2. Leslie L, Caldwell JA. Formal and Informal measures of reading comprehension. In: Israel SE, Duffy GG, editores. Handbook of research on reading comprehension. New York: Routledge; 2009. p.403-427. [ Links ]
3. Braz HA, Pelliciotti THF. Exame de linguagem Tipiti. São Paulo: MNJ LTDA; 1988. [ Links ]
4. Stein LM. Teste de Desempenho Escolar: Manual de aplicação e interpretação. São Paulo: Editora Casa do Psicólogo, 1994. [ Links ]
5. Capovilla FC, Capovilla AGS. Problemas de leitura e escrita: como identificar, prevenir e remediar numa abordagem fônica. Ed. Memnon, São Paulo: 2000. [ Links ]
6. Scliar-Cabral L. Guia prático de alfabetização, baseado em princípios alfabéticos do português do Brasil. São Paulo: Ed. Contexto, 2003. [ Links ]
7. Saraiva RA, Moojen SMP e Murarki R. Avaliação da compreensão leitora de textos expositivos. São Paulo: Casa do Psicólogo, 2006. [ Links ]
8. Capellini SA, Cunha VLO. Provas de habilidades metalingüísticas e de leitura. São Paulo: Revinter, 2009. [ Links ]
9. Seymour PHK. Individual cognitive analysis of competent and impaired reading. Br J Psychol. 1987:78:483-506. [ Links ]
10. Jenkins J, Fuchs L, Fuchs D, Hosp M. Oral reading competence: a theoretical, empirical and historical analysis. Sci Stud Read. 2001:5(3):239-56. [ Links ]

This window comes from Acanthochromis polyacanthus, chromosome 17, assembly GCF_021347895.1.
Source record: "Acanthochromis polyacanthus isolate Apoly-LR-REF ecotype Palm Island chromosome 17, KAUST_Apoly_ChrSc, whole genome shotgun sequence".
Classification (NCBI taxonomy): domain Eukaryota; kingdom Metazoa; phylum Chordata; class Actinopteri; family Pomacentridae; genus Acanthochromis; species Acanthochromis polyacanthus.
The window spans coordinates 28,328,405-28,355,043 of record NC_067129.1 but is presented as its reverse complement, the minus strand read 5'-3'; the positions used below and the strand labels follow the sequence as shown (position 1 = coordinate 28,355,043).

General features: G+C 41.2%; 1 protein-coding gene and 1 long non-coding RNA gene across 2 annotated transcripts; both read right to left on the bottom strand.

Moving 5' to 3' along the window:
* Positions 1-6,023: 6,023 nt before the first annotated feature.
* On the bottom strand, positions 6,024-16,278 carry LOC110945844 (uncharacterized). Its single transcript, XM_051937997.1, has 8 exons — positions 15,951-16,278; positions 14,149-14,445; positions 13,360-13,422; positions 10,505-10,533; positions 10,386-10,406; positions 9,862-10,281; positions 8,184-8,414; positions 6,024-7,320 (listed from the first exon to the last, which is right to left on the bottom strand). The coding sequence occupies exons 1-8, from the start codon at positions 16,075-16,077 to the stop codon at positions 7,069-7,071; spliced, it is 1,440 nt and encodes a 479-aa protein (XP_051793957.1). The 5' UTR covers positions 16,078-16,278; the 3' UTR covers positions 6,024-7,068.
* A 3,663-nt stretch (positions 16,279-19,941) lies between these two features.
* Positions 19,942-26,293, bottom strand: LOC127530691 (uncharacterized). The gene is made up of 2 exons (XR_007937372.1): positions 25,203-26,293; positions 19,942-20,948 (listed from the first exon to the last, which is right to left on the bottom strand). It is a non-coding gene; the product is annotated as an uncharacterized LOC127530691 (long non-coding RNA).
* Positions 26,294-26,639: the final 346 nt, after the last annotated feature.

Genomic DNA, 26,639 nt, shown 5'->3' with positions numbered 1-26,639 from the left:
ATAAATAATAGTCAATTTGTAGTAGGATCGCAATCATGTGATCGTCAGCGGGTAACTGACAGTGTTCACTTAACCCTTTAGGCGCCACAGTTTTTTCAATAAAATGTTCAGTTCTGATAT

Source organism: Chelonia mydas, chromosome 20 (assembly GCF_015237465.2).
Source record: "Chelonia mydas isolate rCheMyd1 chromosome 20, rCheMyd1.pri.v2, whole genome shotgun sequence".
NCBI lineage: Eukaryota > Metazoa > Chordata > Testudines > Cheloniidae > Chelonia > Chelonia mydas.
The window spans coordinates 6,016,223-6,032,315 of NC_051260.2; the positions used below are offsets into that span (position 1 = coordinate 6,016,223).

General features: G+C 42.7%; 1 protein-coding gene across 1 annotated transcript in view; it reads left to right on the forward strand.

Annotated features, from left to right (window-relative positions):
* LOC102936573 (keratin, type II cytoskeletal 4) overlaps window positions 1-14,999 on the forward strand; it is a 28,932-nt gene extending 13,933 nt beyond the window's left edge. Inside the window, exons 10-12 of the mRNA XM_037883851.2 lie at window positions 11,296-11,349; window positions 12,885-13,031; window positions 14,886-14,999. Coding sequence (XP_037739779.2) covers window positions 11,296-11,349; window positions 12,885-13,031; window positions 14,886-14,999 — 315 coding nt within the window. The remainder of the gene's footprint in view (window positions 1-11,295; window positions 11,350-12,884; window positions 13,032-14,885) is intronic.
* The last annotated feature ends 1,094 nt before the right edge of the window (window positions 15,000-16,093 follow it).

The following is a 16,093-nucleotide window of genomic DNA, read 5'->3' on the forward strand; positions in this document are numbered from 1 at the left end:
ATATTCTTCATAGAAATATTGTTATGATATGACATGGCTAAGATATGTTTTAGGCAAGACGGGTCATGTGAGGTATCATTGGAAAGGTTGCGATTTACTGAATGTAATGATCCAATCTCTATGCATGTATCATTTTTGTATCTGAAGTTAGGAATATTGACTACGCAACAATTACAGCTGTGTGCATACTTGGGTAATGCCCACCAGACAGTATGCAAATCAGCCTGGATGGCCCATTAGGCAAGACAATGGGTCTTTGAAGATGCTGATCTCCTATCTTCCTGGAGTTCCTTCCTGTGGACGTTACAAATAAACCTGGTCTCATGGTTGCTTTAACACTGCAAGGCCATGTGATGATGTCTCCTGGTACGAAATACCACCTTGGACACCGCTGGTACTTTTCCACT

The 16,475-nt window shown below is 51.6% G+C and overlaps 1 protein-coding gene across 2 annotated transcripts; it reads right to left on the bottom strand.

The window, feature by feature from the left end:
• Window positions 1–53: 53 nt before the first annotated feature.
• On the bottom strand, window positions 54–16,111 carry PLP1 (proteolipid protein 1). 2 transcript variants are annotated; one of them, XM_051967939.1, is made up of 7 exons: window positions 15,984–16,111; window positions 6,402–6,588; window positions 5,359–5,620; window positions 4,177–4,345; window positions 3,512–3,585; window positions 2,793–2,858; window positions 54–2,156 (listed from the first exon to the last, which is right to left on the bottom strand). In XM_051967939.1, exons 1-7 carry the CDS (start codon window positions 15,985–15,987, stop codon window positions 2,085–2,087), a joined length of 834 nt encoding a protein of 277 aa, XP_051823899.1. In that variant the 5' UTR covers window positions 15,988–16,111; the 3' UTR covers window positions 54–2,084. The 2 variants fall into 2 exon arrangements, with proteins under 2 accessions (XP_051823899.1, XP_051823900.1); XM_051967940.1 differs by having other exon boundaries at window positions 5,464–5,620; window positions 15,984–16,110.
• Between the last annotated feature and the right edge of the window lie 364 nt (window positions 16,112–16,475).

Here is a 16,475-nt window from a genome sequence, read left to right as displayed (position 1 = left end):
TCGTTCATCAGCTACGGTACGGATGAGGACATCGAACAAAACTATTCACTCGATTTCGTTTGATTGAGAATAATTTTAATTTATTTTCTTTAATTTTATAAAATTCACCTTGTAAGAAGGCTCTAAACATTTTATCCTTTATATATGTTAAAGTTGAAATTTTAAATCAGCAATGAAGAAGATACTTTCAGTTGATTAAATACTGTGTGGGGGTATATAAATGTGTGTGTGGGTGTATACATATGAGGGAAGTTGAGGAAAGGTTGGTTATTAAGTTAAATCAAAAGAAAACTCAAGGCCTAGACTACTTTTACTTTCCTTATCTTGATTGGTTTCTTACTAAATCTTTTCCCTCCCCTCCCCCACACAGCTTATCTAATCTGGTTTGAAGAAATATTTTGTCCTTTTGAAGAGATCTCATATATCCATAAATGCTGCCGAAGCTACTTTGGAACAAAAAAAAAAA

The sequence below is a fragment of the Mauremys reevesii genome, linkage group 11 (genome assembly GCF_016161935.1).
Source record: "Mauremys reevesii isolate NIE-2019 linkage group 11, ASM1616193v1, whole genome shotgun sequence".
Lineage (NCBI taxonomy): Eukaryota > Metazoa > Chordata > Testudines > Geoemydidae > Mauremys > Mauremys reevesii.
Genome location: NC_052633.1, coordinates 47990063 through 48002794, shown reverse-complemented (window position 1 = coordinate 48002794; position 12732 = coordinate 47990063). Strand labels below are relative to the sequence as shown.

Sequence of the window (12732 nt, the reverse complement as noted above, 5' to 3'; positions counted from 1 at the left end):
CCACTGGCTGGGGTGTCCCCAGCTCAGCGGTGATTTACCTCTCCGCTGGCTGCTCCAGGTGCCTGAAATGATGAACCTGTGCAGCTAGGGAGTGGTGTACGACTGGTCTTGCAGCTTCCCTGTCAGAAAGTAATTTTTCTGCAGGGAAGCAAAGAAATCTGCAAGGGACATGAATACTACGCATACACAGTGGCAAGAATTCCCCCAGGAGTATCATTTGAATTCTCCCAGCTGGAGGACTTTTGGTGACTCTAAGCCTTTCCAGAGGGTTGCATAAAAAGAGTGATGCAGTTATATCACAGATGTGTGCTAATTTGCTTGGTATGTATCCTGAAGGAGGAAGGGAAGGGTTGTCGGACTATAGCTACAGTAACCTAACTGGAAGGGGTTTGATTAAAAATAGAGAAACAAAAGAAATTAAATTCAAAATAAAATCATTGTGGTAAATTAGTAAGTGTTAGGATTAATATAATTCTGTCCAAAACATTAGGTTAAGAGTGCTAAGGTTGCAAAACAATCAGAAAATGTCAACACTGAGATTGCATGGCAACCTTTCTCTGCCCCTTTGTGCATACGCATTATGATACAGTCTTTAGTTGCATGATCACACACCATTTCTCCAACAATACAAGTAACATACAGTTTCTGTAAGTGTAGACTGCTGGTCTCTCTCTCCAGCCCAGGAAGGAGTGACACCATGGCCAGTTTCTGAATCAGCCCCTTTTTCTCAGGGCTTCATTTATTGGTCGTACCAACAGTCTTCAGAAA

11. Geva E, Zadeh ZY. Reading efficiency in native English-speaking and English-as-a-second-language children: the role of oral proficiency and underlying cognitive-linguistic processes. Sci Stud Read. 2006:10(1):31-57. [ Links ]
12. Bishop DVM, Clarkson B. Written language as a window into residual language deficits: a study of children with persistent and residual speech and language impairments. J.cortex. 2003:39:215-37. [ Links ]
13. Puranik CS, Lombardino LJ, Altmann LJ. Writing through retellings: an exploratory study of language-impaired and dyslexic populations. Read Writ. 2007:20: 251-72. [ Links ]
14. Puranik CS, Lombardino LJ, Altmann LJP. Assessing the microstructure of written language using a retelling paradigm. Am J Speech Lang Pathol. 2008:17:107-20. [ Links ]
15. Caravolas M, Hulme C, Snowling MJ. The foundations of spelling ability: evidence from a 3-year longitudinal study. Journal of Memory and Language. 2001:45:751-74. [ Links ]
16. Ramos CS. Avaliação da leitura em escolares com indicação de dificuldades de leitura e escrita [tese]. São Paulo(SP): Universidade Federal de São Paulo; 2005. [ Links ]
17. Cuetos FV. Psicologia de la lectura: diagnostico y tratamiento. Madrid: Ed. Escuela Espanola; 1990. [ Links ]